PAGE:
A lot of people were worried I’d have to hide my curly tresses under a hijab because of the whole “woman living in a Muslim country” thing. Well, the quick answer is no, women don’t have to wear a hijab or any sort of headscarf in Qatar (unless they’re in a mosque). This rule goes for all women regardless of religion or nationality.
Alright, but what about modesty when it comes to wearing your exposed hair? Are there any rules about that?
I remember trying to figure out how to style my hair before arriving in Qatar, and I remember being worried because there were a few excerpts in the Quran addressing what sort of hair was halal and haram (good and bad within the rules of Islam). Some people on the internet were interpreting the text as saying it was haram to wear your hair in any way that wasn’t what was naturally growing out of your scalp, which seemed to mean that unnatural colors, hair extensions, weaves, and wigs were a no-go.
However, aside from those few Quranic quotes and those particular interpretations of said quotes by those few internet people, there was nothing else that implied my hair—however I chose to style it—would be haram. So, I decided to go ahead and put in some yarn twists, but instead of doing my usual color choices (like purple, blue, or grey), I did something more subtle: Black, dark brown, and a few streaks of caramel. To me, this was playing it safe.
Ultimately, though, I didn’t have any problems in Qatar when it came to my hair, neither the hair extensions nor the unnatural colors. So, do what you want! Dye your hair, wear a wig, add extensions, because the emphasis on modesty in Qatar doesn’t apply to your hair. Sure, you may get some glances if it’s dyed neon pink, or even if you’re just a woman with very short hair, but the looks you get will likely be with a curious & surprised eye, not a haram one.
What hair products & services were available in Qatar?
Throughout my stay, I didn’t have reason to seek out any hair products or services because I brought my own products with me and I did my own hair. However, I quickly noticed in passing that Doha was very different from Richmond. The hair aisles weren’t stocked with the products I’d find in my house, the posters in hair salons never featured black models, and hair shops—you know, the kind with entire walls of hair extensions and wigs, gels and creams—didn’t dot the scene the way they did in Richmond. So, I began to ask around, just out of curiosity, to see what I could find out about the hair situation in Qatar. It’s not an incredibly comprehensive list, but hopefully it will give you a rough idea of what black hair will be up against in Qatar compared to the U.S.
Extensions & wigs:
It seemed like some places in Doha sold extensions, but the chances of seeing a store with a whole wall featuring a variety of textures, colors, lengths, bundles, and pre-made twists & braids was unlikely. I showed a photograph of a typical U.S. black hair store to my friend with twenty years of experience living in Doha and he said that he’d never seen anything remotely close to that image, and when I asked him what types of hair extension bundles he had seen, he said he’d seen lots of straight hair in brown and black.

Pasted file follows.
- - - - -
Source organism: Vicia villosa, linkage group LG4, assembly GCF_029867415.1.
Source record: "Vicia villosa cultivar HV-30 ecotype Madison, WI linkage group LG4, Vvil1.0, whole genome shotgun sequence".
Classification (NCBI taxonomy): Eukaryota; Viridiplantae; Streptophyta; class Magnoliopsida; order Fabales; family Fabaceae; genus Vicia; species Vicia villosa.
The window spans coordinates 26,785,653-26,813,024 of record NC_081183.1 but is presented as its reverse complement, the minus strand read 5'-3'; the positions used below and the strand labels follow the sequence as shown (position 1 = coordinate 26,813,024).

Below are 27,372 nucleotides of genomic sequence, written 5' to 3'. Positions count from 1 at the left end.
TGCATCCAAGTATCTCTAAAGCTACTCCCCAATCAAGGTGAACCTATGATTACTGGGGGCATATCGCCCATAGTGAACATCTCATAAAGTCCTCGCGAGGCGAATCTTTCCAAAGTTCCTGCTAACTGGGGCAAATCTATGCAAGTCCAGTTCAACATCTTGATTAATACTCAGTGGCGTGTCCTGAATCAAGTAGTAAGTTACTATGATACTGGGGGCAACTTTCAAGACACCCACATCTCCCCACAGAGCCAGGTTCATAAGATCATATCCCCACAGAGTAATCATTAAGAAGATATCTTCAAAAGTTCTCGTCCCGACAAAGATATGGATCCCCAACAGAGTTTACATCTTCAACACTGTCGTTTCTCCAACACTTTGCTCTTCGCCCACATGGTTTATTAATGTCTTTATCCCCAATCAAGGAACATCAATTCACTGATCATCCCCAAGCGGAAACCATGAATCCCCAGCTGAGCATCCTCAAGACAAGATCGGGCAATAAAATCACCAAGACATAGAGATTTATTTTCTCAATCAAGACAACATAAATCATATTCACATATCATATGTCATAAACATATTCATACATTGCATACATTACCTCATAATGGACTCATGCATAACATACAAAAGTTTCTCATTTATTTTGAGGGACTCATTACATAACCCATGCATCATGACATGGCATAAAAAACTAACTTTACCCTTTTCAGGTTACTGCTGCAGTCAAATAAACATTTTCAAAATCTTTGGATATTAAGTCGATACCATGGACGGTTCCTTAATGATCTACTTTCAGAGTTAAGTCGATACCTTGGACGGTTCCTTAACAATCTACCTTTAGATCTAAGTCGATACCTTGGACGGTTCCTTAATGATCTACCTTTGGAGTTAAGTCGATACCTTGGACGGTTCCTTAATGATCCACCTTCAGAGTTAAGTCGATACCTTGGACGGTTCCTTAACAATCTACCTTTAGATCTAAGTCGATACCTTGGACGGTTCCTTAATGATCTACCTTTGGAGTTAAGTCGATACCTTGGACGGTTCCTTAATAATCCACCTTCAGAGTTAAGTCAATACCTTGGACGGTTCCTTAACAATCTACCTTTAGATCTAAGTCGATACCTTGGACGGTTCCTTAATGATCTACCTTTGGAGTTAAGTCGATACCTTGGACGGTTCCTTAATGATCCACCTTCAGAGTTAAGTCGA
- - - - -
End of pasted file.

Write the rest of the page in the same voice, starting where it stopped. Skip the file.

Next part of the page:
Wigs, though? Wigs (and hairpieces) seemed easier to find, and some of them even featured kinky, curly, and coily hair textures. Where can one find these wigs? I haven’t the slightest clue, but I’m sure Google does.
Juices & berries (hair products):
Stores in Qatar did not sell many—if any—products for kinky or curly hair. Shampoos, gels, moisturizers—I even had a black student passionately ask me where I got my almond oil—because, evidently, Qatar didn’t sell the type of stuff that worked well in natural hair. Heck, one of my friends even asked me if my mom would be willing to mail her some Cantu when she sent me my care package because that stuff worked “soooooo well” on her hair and nothing in Qatar could compare.
The store chain Nazih Cosmetics seemed to have a substantial amount of options, though! They've got all the basics when it comes to combs and brushes (including afro picks) as well as the little but necessary things like spray bottles. Judging from the store, Creme of Nature seemed to be a popular brand that looks decent for natural hair, and they evidently put Moroccan argon oil in everything (argon oil seemed to be the most popular in general).
However, things like du-rags, bonnets, and silk scarves?—not too sure where in Qatar those things exist. Also, events akin to the “Black Hair & Beauty Expo’s” Richmond sometimes hosted—events all about the education and celebration of black hair—didn’t seem to be a thing in Doha, as far as I could tell. I mean, there was the inaugural African Festival (AFROFESTQATAR), which occurred months after I had reentered the United States, but that seemed more like a music/food/dance sort of event. Katara, Qatar’s cultural village, also planned to host an African Festival in early 2019, but I’m not sure if that ever happened.